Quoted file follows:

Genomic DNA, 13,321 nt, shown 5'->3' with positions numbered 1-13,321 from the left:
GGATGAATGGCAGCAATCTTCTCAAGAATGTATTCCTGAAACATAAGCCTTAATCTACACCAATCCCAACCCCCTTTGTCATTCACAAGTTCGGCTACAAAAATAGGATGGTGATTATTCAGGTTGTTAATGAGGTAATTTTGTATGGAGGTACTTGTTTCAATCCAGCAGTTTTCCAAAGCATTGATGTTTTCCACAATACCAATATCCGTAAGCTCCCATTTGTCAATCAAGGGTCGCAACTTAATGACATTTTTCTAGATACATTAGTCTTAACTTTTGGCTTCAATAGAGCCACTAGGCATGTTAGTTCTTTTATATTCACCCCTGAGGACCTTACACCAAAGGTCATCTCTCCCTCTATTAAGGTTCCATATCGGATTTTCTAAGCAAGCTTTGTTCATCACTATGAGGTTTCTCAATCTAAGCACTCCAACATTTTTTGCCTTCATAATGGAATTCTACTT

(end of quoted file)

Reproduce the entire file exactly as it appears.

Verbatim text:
Genomic DNA, 13,321 nt, shown 5'->3' with positions numbered 1-13,321 from the left:
GGATGAATGGCAGCAATCTTCTCAAGAATGTATTCCTGAAACATAAGCCTTAATCTACACCAATCCCAACCCCCTTTGTCATTCACAAGTTCGGCTACAAAAATAGGATGGTGATTATTCAGGTTGTTAATGAGGTAATTTTGTATGGAGGTACTTGTTTCAATCCAGCAGTTTTCCAAAGCATTGATGTTTTCCACAATACCAATATCCGTAAGCTCCCATTTGTCAATCAAGGGTCGCAACTTAATGACATTTTTCTAGATACATTAGTCTTAACTTTTGGCTTCAATAGAGCCACTAGGCATGTTAGTTCTTTTATATTCACCCCTGAGGACCTTACACCAAAGGTCATCTCTCCCTCTATTAAGGTTCCATATCGGATTTTCTAAGCAAGCTTTGTTCATCACTATGAGGTTTCTCAATCTAAGCACTCCAACATTTTTTGCCTTCATAATGGAATTCTACTT